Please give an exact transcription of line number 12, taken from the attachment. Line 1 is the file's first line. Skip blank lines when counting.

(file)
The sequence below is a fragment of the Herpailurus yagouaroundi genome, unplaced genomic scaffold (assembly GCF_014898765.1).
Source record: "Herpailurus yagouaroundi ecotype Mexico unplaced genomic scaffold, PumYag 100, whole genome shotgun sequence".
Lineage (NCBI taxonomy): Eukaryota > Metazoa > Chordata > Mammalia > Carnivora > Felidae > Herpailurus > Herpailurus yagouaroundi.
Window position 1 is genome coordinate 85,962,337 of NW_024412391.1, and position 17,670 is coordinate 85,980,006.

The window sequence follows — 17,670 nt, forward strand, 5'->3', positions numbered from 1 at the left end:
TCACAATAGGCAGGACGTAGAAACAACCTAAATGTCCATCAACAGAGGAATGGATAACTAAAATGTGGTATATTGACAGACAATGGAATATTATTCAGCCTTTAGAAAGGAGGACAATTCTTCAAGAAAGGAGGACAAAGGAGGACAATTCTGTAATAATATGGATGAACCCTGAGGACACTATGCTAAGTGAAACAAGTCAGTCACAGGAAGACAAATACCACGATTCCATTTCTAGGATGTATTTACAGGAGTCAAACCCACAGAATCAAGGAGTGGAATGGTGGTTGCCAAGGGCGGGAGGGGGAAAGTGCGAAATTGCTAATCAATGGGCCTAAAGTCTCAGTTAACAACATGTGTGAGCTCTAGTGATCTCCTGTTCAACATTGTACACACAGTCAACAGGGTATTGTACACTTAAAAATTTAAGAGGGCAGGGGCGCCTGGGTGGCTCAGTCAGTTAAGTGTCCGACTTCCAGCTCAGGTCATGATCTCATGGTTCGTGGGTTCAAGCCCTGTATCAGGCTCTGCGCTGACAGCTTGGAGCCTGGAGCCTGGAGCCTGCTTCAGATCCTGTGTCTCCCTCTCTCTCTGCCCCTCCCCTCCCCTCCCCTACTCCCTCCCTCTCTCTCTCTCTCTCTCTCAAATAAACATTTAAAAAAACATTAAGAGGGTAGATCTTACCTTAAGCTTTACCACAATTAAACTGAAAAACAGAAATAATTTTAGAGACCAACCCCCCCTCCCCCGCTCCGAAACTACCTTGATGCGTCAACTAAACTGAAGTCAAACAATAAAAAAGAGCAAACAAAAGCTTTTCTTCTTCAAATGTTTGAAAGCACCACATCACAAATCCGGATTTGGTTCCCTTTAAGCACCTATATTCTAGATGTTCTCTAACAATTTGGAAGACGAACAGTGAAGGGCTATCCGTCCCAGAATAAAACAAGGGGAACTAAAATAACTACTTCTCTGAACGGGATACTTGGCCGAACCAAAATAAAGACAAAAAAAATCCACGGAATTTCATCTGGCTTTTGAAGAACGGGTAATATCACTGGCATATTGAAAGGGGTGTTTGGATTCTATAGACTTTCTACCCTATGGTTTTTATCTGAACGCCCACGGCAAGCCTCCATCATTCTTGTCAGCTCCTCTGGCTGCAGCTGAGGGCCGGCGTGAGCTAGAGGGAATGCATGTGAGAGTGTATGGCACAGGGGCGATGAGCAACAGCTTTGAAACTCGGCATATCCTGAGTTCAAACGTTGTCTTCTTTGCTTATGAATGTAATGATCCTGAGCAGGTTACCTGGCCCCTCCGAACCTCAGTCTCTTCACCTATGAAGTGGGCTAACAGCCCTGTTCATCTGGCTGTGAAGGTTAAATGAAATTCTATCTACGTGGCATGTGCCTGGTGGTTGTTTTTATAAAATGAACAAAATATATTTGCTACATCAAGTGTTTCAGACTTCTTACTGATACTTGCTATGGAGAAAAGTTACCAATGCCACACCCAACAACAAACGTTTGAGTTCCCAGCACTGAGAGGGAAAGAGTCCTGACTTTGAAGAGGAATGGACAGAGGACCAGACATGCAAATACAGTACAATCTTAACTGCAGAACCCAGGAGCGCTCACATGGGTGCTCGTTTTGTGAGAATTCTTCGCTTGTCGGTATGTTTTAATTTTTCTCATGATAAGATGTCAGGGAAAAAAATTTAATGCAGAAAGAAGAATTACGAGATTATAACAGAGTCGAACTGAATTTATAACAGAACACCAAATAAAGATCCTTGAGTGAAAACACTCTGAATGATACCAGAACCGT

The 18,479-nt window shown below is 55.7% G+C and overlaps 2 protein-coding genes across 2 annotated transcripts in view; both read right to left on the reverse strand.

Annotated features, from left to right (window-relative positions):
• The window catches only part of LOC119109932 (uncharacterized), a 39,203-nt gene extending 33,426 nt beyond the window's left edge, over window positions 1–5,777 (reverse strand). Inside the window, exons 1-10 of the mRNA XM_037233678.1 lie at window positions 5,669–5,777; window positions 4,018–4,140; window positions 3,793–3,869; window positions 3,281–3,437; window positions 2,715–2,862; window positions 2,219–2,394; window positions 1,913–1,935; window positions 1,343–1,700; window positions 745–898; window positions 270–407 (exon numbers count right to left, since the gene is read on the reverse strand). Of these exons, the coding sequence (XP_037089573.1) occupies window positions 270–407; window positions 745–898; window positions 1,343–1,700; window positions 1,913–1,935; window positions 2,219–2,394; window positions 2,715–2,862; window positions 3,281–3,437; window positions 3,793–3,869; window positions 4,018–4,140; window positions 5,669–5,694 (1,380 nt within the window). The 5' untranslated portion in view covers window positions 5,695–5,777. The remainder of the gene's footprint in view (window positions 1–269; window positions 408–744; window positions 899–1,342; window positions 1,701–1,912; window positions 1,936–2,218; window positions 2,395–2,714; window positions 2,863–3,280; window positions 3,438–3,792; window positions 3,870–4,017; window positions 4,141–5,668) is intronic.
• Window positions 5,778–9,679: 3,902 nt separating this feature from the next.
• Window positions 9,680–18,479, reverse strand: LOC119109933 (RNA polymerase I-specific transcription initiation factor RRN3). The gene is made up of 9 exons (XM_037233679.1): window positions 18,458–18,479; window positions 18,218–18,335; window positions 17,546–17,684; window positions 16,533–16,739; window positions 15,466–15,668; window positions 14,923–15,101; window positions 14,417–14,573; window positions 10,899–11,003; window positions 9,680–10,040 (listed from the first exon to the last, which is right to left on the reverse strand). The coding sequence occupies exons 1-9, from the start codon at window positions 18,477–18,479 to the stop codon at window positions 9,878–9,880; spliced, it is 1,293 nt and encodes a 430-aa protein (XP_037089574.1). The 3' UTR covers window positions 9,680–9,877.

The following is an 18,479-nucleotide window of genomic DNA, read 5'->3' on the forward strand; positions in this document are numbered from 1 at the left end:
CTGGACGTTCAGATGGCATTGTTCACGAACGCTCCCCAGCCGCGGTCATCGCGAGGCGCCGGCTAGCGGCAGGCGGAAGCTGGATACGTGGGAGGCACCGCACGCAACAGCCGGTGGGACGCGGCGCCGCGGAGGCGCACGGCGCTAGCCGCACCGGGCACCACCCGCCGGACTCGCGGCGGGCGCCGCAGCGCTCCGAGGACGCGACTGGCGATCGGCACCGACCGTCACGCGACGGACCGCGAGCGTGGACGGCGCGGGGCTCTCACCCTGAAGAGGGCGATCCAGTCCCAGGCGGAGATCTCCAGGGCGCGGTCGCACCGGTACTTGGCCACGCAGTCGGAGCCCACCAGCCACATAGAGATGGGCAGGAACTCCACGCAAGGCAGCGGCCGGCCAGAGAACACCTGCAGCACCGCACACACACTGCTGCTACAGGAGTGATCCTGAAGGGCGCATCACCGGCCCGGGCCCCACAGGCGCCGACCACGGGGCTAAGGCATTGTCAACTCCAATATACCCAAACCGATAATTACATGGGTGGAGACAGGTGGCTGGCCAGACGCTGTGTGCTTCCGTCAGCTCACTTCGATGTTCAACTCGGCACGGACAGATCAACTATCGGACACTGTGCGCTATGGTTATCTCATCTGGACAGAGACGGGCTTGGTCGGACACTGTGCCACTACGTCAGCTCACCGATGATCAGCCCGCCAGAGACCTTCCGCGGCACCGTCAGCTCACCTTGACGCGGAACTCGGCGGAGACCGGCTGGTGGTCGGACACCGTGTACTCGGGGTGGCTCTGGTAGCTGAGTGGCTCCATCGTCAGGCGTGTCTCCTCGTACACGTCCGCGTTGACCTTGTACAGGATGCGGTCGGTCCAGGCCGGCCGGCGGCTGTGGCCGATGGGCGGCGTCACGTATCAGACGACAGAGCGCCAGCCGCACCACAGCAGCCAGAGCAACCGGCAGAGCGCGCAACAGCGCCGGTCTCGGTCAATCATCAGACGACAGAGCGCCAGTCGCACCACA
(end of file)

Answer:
The following is an 18,479-nucleotide window of genomic DNA, read 5'->3' on the forward strand; positions in this document are numbered from 1 at the left end: